• [0149]
    For the MRAM shown in FIG. 18A, the sum of the magnetization-thickness products of the ferromagnetic layer 60, the ferromagnetic layer 62 and the fourth ferromagnetic layer 14 is preferably to adjusted to be identical to the magnetization-thickness products of the ferromagnetic layer 61, when all the write operations are implemented by using the toggle writing, excluding the direct mode writing. For the MRAM shown in FIG. 18, on the other hand, the sum of magnetization-thickness products of the ferromagnetic layer 60, the ferromagnetic layer 64 and the fourth ferromagnetic layer 14 is adjusted to the sum of the magnetization-thickness products of the ferromagnetic layer 61, the first ferromagnetic layer 11 and the ferromagnetic layer 63.
  • 5. Fourth Embodiment
  • [0150]
    The reversal inducing technique for the SAF presented above is also applicable to a magnetic film stack provided separately from the free magnetic layer 6. Such magnetic film stack provides a soft ferromagnetic property, allowing magnetization reversal with a reduced magnetic field, as compared with a conventional magnetic film and a multilayer magnetic stack. From the viewpoint of the soft ferromagnetic property, a magnetic film stack to which the above-described reversal inducing technique is applied is also suitable for a bias field generating layer that generates a bias magnetic field to enhance the magnetization reversal of the SAF, and for a high permeability layer for concentrating a magnetic field generated by an interconnection, such as a word line and a bit line.
  • [0151]
    FIG. 18C illustrates a magnetic film stack 70 that is used as a high permeability layer for concentrating a magnetic field generated by an upper interconnection 8A. The magnetic film stack 70 is provided on the upper interconnection 8A. The magnetic film stack 70 is composed of a first reversal inducing layer 71, a first magnetic coupler 81, a first ferromagnetic layer 72, an antiparallel coupling ferromagnetic layer 75, a second ferromagnetic layer 73, a second magnetic coupler 82 and a second reversal inducing layer 74. The magnetic film stack 70 is structured in the same way as the free magnetic layer 6 described in the above first embodiment.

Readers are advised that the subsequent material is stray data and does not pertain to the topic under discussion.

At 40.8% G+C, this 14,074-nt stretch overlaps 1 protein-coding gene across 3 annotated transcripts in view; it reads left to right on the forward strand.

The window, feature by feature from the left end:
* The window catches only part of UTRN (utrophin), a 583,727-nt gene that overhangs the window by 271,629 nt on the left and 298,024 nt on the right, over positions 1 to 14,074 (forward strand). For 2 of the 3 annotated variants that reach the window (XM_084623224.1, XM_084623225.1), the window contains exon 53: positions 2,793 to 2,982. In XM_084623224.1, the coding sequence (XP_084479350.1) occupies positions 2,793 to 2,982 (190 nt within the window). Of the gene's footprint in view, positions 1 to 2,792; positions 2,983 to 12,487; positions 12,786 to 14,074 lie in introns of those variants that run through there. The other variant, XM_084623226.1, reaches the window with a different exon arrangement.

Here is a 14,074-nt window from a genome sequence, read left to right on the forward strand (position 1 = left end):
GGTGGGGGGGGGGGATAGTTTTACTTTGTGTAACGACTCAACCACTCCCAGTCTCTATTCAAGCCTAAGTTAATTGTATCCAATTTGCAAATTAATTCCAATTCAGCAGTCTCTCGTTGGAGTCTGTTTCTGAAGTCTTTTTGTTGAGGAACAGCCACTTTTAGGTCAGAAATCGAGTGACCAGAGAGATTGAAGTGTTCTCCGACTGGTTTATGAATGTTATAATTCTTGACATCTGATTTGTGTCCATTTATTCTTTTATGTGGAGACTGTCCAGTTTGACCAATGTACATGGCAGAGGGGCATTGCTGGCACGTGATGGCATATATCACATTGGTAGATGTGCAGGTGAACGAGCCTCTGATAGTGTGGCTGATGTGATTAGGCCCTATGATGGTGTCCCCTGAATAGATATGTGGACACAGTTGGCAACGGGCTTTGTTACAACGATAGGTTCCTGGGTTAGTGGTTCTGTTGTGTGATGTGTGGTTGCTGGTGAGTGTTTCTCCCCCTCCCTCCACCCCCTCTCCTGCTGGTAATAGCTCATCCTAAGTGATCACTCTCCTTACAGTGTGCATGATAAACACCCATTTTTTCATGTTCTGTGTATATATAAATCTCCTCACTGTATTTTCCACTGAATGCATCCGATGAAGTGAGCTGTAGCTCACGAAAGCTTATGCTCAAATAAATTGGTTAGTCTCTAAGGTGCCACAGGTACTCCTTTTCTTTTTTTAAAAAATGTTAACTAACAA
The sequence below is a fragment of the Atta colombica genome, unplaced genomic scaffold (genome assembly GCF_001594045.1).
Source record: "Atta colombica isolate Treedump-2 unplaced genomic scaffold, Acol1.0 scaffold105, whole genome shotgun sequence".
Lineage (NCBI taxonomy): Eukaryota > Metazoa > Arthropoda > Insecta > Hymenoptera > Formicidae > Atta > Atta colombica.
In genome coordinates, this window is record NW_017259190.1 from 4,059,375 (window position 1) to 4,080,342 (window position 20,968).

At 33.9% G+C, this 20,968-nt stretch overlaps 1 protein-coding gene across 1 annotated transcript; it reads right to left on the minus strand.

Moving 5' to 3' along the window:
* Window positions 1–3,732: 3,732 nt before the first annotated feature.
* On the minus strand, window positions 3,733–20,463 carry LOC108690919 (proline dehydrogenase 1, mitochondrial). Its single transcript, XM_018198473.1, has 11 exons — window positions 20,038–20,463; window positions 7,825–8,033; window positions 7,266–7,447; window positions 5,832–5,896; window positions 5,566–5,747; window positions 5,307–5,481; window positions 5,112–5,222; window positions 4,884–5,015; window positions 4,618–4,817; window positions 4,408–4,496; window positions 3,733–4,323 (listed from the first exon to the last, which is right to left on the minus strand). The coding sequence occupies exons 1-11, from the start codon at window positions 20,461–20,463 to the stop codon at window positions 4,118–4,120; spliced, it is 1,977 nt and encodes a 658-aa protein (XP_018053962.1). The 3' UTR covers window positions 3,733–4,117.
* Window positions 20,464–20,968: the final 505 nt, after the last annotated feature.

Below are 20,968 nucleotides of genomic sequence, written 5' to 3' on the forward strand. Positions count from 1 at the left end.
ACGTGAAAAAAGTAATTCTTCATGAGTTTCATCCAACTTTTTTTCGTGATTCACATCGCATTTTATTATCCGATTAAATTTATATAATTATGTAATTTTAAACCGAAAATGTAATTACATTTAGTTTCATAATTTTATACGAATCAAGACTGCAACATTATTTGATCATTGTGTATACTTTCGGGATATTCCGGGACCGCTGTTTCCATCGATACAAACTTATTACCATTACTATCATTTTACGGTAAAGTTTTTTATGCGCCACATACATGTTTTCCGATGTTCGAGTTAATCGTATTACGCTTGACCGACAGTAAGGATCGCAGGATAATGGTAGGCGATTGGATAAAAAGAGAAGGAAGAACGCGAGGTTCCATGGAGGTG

• Experimental Results
  • [0000]
    1. First Experiment
  • [0152]
    The first experiment is directed to the reduction in the spin-flop field of the SAF with an increased saturation field in the structure of FIG. 15A, through interposing the magnetic couplers 20 and 21 between the first and second ferromagnetic layers 11 and 12, and between the third and fourth ferromagnetic layers 13 and 14 to thereby control the ferromagnetic coupling energy JC caused by the magnetic couplers 20 and 21.
  • [0153]
    In the following experiments, all samples including embodiments and comparative examples are formed thorough a magnetron sputtering technique and a radical oxidization technique that uses an oxygen and argon plasma generated by high-frequency power supply. The samples are subjected to heat treatment at 275 C. for 5 hours after the film deposition. The magnetization curves of the free magnetic layers of the respective samples are measured after the sample preparation. The samples have the following structure:
      • Substrate/Ta(20 nm)/Al(1 nm)Ox/free magnetic layer/Al(0.7 nm)Ox/Ta(10 nm)
  • [0155]
    The free magnetic layers of the respective samples have the following structure:
  • [0000]
    Free Magnetic Layer Structure “1”:
  • [0000]
      • Ni81Fe19/X1/Ni81Fe19/Ru(2.1 nm)/Ni81Fe19/X2/Ni81Fe19
        In the free magnetic layer structure “1”, X1 and X2 denote magnetic couplers, which are made of various materials and have various film thicknesses. The thickness of the Ni81Fe19 film is also varied in accordance with free magnetic layer structures to be evaluated. The “Al(1 nm)Ox” film indicates an AlOx film formed by oxidizing an Al film of 1 nm. Correspondingly, the “Al(0.7 nm)Ox” film indicates an AlOx film formed by oxidizing an aluminum film of 0.7 nm. The former AlOx films correspond to tunnel barrier layers, and the latter AlOx films are used as cap layers.
  • [0157]
    Additionally, samples having the following free magnetic layer structure are produced, and magnetization curves thereof are measured so as to evaluate crystalline anisotropy fields Hk of the respective magnetic layers within the free magnetic layer films.
  • [0000]
    Free Magnetic Layer Structure “2”:
  • [0000]
      • Substrate/Ta(20 nm)/Al(1 nm)Ox/Ni81Fe19/X1/Ni81Fe19/Ru(2.1 nm)/Ta(10 nm)
  • [0159]
    Furthermore, samples having the following free magnetic layer structure are prepared so as to measure the spin-flop fields Hflop and the saturation fields HS of the respective SAFs in the free magnetic layers, and the magnetization curves thereof are measured:
  • [0000]
    Free Magnetic Layer Structure “3”;
  • [0000]
      • X1/Ni81Fe19/Ru(2.1 nm)/Ni81Fe19/X2
        (Experiment 1-1)
  • [0161]
    Firstly, samples incorporating magnetic couplers X1, X2 each formed of a Ta film are prepared. The ferromagnetic coupling energies JC thereof are controlled by the film thicknesses of the Ta films. The spin flop characteristics of the free magnetic layers thus constructed are given in the following.